Sending case and crank out. Thanks all for your input. This is beyond me and I'm sure they can find my problem and get it fixed for me. Can't wait to get flying soon! Blue Skies, we had snow this morning. Some accumulations but not too bad! Life in New England I suppose!

04-16-2010, 09:21 AM
One last question. I noticed you have venturies on your airplane. Does your engine have the vacuum pump adapter pad and shaft installed? If you have a cover on the adapter pad, but no drive shaft installed, that may be your ticket to low oil pressure.

04-16-2010, 10:02 AM
You are correct, no vacuum pump and we did put a plate on but he did put the shaft and gear inside before putting the cover plate and gasket on. We also verified that when we took the accessory case off. Crossing my fingers that I don't have to buy a crankshaft! I don't mind buying a case but a crank will hurt the wallet! LOL

04-16-2010, 10:21 AM
When the case was line bored, was it upgraded to accept the thicker, more modern O-320 bearings for the crank journals? The long main bearing at the front doesn't change for this mod. I don't have the p/n's, but there is a substantial difference in bearing thickness. It is possible the wrong bearings could have been used? I would think quite noisy during the engine run with gear lash and pounding. Out of suggestions now.

04-16-2010, 10:31 AM
You have probably done this all ready but have you checked the surface that the PRV ball seats on. This surface can get eroded by oil flow and not look damaged. A friend with a Vag send his C-90 out for overhaul because of engine damage due to low oil pressure. When the engine came back the oil pressure was no better. It turned out to be the PRV seat surface. Even compressing the spring all the way to solid will not increase the pressure if this is the problem

04-16-2010, 10:37 AM
Reading all these posts on a oil pressure problem jogged my memory, My dad overhauled a O-290- D2 years ago and put in a new oil pump body along with all the normal items. We fought low oil pressure from the git go. Tried new springs, washers( before adjustable oil pressure bypass valves), nothing helped.Decided to pull it apart and look. What we found was the new oil pump body had a slight warp in it we only discovered it by noticing a really clean streak on the Accessory Case below the pump body where high pressure oil was washing the case wall. don't know if this would relate to a O-320 but it was hard to detect it and we felt really lucky an extra pair of eyes spotted it.
Good luck, Mikey

04-16-2010, 04:02 PM
Thanks MrWayne. That is one of the things the case shop will look at. It was machined in and has not run for more than a half hour. They are going to verify the alignment of the bypass seat and the boss to see if the ball is seated correctly. We also put on a new oil pump body because we did not like the one with the extra oil galley drilled in it. It was hard to tell if the surface of the case properly covered the hole and since there is not gasket between the pump and the case, we felt that since we don't need the hole, then get the body that does not have it. The only differnce between the 78528 and 78531 body is the extra oil galley for the fuel pump and the extra hex plug in the side. I did not need either so I put on the 78531 for a more solid fit. The engine ran beautifully smooth and was not making any metal or noise to indicate a bearing issue but I will let the case shop do their thing. mjlossner what you and your father found on the O-290 was what I thought was originally wrong wityh my engine. I put on the new housing and a new adjustable PRV and was sure that was my problem! Wrong. Still having the problem. But thanks anyway. We are all on the same page.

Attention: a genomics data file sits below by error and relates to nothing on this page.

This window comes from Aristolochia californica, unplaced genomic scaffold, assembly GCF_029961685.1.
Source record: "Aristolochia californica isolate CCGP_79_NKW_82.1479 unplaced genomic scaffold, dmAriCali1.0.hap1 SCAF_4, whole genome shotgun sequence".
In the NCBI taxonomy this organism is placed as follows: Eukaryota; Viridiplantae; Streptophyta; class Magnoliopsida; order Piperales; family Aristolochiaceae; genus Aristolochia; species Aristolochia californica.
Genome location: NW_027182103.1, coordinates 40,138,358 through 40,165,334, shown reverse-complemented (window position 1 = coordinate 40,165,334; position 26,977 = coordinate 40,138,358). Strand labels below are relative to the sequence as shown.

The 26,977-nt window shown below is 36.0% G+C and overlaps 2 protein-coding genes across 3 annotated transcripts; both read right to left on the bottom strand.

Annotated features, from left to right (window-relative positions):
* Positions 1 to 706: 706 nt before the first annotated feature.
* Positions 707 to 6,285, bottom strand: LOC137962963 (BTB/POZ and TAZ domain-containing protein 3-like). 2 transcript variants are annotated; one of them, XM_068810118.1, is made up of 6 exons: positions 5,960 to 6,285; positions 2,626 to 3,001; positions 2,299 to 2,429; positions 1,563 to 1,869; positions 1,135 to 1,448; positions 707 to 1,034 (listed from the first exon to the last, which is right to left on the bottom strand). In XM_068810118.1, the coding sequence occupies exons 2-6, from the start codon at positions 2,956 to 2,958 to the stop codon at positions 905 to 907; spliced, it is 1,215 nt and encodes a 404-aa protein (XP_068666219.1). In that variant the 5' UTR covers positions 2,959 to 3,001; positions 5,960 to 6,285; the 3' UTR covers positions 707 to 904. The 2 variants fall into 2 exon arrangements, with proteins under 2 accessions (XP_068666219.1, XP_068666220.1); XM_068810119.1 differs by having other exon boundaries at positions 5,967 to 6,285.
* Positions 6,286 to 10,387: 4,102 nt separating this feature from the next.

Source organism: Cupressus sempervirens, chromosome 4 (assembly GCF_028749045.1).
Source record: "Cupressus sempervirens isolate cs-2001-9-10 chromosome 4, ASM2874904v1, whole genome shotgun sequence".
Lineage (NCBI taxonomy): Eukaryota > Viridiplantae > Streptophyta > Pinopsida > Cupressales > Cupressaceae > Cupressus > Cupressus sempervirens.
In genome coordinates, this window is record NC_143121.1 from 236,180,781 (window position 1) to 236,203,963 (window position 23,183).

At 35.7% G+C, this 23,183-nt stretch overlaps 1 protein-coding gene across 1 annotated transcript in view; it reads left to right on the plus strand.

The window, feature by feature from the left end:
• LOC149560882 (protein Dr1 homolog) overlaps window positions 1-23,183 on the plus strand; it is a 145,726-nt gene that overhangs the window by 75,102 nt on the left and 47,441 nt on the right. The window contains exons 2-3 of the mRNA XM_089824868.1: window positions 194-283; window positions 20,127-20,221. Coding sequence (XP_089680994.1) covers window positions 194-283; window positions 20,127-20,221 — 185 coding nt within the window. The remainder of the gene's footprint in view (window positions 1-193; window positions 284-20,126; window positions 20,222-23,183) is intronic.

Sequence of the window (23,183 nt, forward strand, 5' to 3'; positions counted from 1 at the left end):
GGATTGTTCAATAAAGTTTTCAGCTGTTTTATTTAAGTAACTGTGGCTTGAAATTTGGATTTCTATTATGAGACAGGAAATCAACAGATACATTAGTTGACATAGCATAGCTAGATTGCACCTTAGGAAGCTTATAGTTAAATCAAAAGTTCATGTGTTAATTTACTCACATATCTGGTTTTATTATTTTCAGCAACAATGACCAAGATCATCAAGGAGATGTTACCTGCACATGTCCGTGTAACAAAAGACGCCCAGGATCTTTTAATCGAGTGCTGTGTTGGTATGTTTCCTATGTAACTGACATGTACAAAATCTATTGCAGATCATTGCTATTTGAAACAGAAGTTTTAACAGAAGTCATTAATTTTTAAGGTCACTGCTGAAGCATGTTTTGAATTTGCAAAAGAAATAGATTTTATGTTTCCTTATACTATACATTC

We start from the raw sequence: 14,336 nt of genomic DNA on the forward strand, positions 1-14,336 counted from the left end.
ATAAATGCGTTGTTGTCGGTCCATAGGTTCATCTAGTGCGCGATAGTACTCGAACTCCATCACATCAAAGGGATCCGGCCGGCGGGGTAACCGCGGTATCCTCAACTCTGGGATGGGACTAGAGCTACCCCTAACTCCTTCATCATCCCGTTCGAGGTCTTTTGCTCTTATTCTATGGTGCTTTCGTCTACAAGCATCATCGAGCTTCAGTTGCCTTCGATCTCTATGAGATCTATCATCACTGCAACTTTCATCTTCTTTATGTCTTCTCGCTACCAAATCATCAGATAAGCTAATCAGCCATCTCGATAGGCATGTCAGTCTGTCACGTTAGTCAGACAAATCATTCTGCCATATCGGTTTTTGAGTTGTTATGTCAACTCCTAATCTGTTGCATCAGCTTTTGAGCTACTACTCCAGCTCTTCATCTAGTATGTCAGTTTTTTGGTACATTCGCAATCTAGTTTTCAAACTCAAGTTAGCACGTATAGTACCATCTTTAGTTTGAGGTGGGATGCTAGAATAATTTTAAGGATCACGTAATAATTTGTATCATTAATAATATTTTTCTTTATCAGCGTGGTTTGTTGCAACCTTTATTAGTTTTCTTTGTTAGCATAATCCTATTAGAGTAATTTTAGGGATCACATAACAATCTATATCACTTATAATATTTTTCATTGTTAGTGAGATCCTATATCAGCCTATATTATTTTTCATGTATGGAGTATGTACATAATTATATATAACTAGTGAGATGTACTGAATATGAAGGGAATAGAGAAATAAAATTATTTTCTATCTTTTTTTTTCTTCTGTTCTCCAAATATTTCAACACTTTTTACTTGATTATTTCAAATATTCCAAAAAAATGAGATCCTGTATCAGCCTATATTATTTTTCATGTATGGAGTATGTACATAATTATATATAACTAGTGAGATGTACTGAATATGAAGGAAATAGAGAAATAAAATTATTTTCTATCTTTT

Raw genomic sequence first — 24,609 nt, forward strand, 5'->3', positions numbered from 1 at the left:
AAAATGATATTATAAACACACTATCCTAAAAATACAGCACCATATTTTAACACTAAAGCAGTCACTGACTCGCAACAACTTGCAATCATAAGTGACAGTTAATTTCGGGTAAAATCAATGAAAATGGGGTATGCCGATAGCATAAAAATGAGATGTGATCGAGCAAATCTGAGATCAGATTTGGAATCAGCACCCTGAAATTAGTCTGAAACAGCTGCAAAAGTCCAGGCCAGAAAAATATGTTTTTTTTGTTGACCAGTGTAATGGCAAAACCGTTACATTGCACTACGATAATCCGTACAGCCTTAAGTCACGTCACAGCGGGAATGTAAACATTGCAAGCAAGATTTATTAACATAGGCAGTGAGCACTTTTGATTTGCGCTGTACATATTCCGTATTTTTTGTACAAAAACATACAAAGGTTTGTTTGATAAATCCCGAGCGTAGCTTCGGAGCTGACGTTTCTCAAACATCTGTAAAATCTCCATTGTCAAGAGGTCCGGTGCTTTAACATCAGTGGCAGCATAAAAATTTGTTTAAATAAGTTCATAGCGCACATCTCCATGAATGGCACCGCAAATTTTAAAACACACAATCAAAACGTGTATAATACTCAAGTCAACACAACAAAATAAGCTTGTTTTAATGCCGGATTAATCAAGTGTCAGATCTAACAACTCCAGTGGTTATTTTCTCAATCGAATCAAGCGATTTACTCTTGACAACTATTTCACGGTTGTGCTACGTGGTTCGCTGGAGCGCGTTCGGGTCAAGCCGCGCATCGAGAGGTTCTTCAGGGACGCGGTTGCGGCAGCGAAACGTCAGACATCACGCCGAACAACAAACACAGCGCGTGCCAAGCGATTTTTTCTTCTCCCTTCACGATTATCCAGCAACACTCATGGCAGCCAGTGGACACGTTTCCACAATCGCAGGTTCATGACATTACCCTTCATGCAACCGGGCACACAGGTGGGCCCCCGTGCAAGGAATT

04-19-2010, 03:47 PM
I have about 300hrs. on Ney Nozzles in my Pacer, with Chuck's straight bore cylinders. It feel like the engine uses less power to wind-up, it starts easier and runs smoother.

04-20-2010, 04:32 AM
Thanks for the feedback. I jhope this is my engine sometime soon. This has been very frustrating for me.

04-20-2010, 10:24 AM
Too bad I can't mail you a beer, you need one! I hope you get good news back soon!

04-20-2010, 05:57 PM
The grill is fired up and I'm pickling myself as I type. Thanks for the offer. If you could mail me a beer, I'd ask you to mail me some oil pressure too! LOL Sent the case out today! Will partake of many until I get some news.

04-30-2014, 09:10 PM
I was curious to see if this was resolved. I had an interesting experience with low oil pressure following overhaul of my O-290 D-2. Here's my story.... Could not initiate oil pressure turning prop by hand or with starter (with spark plugs removed). Zero-NADA. I had NEVER had this occur with any engine, and I meticulously put this one together myself using a new (serviceable) accessory housing that included the vacuum pump pad and oil cooler ports. Checked everything north of the crankcase and accessory housing - no indications of anything out of place. Oil and air bubbles would ooze from the oil cooler port exit the pump and then the oil would slowly drain back- faster than I thought it should. Pulled both mags and looked for something obvious - nothing. Pulled the engine, removed the oil sump and accessory case. Found nothing obvious. Had already rechecked oil pump and component part numbers. Rechecked the installation of the pump and oil pick up tube.

Nothing looked out of place, scratching my head and everything I had that I could scratch. For some reason, I decided to blow on the oil pick up tube, like I was playing a trombone. WAALAAAH! A small oil bubble would appear at the oil pick up tube flange at the accessory case. Rechecked the torque of the two bolts - on the money. Removed both bolts securing the flange.... and there it was. I had cleaned the oil pick up tube extensively prior to assembly, but my lying eyes missed a small piece of the old gasket that was still on the flange. It was enough to allow the pump to suck air into the pump. I scraped it off, brushed with the wire wheel, and then straightened the flange. Reinstalled, back together, and putting out 50 PSIG with the starter. Back in business.

I was surprised that I missed this, when cleaning and installing the pick up tube. My vision isn't what it used to be, as my 2x glasses are a must at close range. Just thought I would share if anyone else has had a similar problem.